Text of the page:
Albanese’s honeymoon period is over, but Dutton still trails

Voters have marked down Prime Minister Anthony Albanese on major tests of his leadership after four weeks of dispute over election promises and the cost of living, cutting his net performance rating from 35 to 25 percentage points.

The personal setback is part of a broader warning to the federal government about the scale of its support in the electorate, with voters cutting Labor’s primary vote from 42 to 40 per cent and increasing the Coalition’s primary vote from 29 to 31 per cent.

Anthony Albanese has maintained his strong lead as preferred prime minister, but Peter Dutton has increased his support.Credit:Flavio Brancaleone & Rhett Wyman

But the shift has failed to deliver a turnaround for Opposition Leader Peter Dutton, whose net performance rating is largely unchanged at minus 16 percentage points.

The findings are part of a new survey that shows Albanese has maintained his strong lead as preferred prime minister, favoured by 55 per cent of voters, while Dutton has increased his support on this measure from 20 to 23 per cent over the past four weeks.

The Resolve Political Monitor, conducted for this masthead by research company Resolve Strategic, shows the gains for Dutton came from a fall in the number of undecided voters when asked about their preferred leader.

Support for the Greens fell marginally from 11 to 10 per cent, while support for Pauline Hanson’s One Nation fell from 6 to 5 per cent and independents increased their primary vote from 8 to 9 per cent on a national scale. The results have a margin of error of 2.5 percentage points.

The Resolve Political Monitor surveyed 1604 eligible voters from Wednesday to Sunday, a period that included heavy media coverage of the impact on households from inflation and rising interest while Reserve Bank governor Philip Lowe addressed two committees in federal parliament.

The latest survey comes after four weeks of political debate including questions over the state of the health system, with a decision yet to be taken on how to repair Medicare, and a political dispute over refugee policy after the government allowed more than 19,000 holders of temporary protection visas to stay in Australia.

When voters were asked which of the two sides had the party and leader that offered strong leadership, 46 per cent said Labor and Albanese, while 21 per cent backed the Coalition and Dutton. This compared to 48 per cent and only 16 per cent last month.

Asked to name the side with a vision for the future, 41 per cent said Labor and Albanese, while 21 per cent named Dutton and the Coalition. This compared to 43 per cent and only 17 per cent last month.

Asked to name the side they considered competent, 43 per cent named Labor and Albanese while 23 per cent named the Coalition and Dutton. This compared to 44 per cent and 19 per cent last month.

Over these measures and others, Labor kept a significant lead over the Coalition but found some of its gains were eroded during the past month. On policy issues, the biggest setbacks for Labor were on healthcare and jobs.

The Coalition increased its lead on a single policy issue: national security and defence. When voters were asked to name their preferred side, 32 per cent chose Labor and Albanese while 35 per cent chose the Coalition and Dutton.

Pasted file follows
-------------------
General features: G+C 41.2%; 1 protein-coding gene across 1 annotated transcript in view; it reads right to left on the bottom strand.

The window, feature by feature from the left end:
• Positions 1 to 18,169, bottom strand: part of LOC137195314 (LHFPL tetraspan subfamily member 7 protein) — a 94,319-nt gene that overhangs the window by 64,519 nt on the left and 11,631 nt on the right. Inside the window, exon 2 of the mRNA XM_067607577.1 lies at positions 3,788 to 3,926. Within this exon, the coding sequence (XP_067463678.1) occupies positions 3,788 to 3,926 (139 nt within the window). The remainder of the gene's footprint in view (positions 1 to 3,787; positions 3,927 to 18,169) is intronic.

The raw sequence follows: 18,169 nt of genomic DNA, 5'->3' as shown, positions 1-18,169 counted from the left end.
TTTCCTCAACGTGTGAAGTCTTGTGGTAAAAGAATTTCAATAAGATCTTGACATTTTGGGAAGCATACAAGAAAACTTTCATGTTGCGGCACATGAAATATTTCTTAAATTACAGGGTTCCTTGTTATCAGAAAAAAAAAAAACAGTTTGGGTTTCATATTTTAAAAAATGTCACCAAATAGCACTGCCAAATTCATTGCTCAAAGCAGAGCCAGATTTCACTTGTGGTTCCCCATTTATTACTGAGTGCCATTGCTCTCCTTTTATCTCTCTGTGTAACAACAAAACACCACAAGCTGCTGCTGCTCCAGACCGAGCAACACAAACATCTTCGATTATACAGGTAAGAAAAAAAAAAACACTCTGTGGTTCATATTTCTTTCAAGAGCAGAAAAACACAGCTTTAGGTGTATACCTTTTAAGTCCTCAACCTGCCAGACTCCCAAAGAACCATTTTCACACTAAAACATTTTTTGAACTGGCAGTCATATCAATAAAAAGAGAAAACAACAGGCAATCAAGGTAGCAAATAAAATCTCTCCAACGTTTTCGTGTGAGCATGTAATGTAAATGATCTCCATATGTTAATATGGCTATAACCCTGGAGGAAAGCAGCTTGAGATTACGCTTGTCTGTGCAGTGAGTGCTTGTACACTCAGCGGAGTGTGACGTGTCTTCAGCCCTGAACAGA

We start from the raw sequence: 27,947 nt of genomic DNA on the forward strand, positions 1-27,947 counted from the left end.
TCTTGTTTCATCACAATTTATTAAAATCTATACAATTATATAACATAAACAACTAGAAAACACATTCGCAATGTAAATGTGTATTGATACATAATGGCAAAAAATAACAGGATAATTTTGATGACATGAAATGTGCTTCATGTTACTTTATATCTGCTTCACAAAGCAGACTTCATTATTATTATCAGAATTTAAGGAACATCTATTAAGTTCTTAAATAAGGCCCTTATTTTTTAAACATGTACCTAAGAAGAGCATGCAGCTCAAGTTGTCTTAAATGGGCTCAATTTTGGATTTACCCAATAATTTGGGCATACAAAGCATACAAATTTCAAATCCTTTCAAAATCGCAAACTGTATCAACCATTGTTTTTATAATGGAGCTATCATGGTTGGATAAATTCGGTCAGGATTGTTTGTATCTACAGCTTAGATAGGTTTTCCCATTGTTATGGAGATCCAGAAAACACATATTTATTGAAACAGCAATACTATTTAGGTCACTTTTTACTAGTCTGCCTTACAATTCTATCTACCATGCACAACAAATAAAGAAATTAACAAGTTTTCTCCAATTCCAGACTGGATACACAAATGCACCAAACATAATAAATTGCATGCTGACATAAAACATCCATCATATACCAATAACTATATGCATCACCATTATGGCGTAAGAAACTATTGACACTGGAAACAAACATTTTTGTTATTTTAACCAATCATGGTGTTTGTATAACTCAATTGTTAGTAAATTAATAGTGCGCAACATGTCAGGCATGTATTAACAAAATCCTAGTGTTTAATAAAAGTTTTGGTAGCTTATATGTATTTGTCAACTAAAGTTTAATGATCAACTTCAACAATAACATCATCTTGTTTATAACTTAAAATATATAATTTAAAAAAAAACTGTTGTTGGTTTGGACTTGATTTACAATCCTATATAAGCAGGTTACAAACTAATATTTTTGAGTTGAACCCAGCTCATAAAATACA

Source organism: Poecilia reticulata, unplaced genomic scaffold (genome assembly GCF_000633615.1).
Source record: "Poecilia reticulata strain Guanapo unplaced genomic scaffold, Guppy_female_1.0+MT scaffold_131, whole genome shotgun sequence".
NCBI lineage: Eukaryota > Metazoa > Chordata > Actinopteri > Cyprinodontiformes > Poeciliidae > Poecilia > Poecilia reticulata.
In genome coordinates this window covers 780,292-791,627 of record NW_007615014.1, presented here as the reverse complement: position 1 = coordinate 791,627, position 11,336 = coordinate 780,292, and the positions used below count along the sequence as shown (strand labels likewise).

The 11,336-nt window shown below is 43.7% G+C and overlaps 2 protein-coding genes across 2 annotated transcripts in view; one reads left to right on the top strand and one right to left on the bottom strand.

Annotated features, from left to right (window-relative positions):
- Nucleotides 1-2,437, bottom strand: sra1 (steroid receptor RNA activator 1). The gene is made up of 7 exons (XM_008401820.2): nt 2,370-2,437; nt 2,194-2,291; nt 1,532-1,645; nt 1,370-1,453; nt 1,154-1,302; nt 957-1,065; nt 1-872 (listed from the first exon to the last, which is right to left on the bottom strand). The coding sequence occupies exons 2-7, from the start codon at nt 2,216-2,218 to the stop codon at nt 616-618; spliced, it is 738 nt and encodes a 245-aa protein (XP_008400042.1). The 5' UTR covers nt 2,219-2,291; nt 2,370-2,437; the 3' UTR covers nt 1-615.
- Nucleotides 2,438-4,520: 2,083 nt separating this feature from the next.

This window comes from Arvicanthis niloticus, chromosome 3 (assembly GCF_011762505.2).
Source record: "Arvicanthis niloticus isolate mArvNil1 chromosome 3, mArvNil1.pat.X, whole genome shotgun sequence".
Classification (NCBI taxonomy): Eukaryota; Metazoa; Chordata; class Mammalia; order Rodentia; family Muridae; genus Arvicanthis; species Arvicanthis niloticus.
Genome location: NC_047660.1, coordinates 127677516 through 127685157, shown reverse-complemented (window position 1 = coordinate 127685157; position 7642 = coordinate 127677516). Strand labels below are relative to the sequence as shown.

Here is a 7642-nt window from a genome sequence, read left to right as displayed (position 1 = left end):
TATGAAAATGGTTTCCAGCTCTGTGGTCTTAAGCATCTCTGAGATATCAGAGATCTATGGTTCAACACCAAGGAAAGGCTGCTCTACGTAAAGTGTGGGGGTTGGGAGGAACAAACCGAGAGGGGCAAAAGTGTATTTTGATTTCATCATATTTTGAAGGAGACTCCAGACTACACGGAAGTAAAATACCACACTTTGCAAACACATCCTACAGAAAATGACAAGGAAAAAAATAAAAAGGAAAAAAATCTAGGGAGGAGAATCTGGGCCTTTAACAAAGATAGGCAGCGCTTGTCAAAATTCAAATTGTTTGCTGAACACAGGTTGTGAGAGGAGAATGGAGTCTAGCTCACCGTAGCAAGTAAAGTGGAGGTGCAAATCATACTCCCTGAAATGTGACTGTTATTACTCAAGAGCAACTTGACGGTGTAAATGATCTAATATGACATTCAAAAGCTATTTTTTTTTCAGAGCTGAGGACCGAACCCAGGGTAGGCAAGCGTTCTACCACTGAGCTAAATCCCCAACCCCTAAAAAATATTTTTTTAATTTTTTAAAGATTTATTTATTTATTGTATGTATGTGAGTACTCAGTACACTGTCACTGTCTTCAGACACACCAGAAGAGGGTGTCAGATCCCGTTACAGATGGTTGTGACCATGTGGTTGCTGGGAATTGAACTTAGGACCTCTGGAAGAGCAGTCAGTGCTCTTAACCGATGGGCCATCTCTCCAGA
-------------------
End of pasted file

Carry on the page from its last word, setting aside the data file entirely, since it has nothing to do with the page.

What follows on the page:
“It looks like Albanese and Labor’s election honeymoon is over,” Resolve director Jim Reed said.

“They are still well ahead of the Coalition on many measures, but are now receding from their high tide mark.

“Given that the major drops are on broad measures of leadership, team, vision and progress, it appears that the electorate is naturally starting to ask questions of the government after the break. How do the things that they have done so far and the things they have planned fit into a vision?”

Reed said the comments submitted by the survey respondents – who have an opportunity to write their own words as well as answer questions – singled out living costs and the economy as a key focus.

On Albanese, one respondent said: “He has managed to further his agenda without getting into culture wars.”

Another said: “Cost of living is out of control, but all he can talk about is climate, Indigenous issues and refugees.”

On Dutton, one respondent said: “He’s taking it up to Albo now, without going over the top.” Another said: “He doesn’t inspire me as a leader. Where are his big ideas?”

Because the Resolve Political Monitor asks voters to nominate their primary votes in the same way they would write “1” on the ballot papers for the lower house at the election, there is no undecided category in the primary vote results, a key difference from some other surveys.

Labor retains an emphatic lead against the Coalition in primary vote terms but this lead has narrowed to 9 percentage points in the latest survey, compared to 13 points in the January survey.

Asked about Albanese in the latest survey, 56 per cent of voters said he was doing a good job (down from 60 per cent last month) and 31 per cent said he was doing a poor job (up from 25 per cent).

This resulted in a net performance rating of 25 percentage points, down from 35 points last month and a peak of 39 points in the first Resolve Political Monitor after last year’s election.

Asked about Dutton, 29 per cent said he was doing a good job (unchanged) and 45 per cent said he was doing a poor job (down from 46 per cent).

His net rating was minus 16 percentage points, down from 17 points four weeks ago but worse than his ratings last year.

Cut through the noise of federal politics with news, views and expert analysis from Jacqueline Maley. Subscribers can sign up to our weekly Inside Politics newsletter here.

Most Viewed in Politics

From our partners

Source: Read Full Article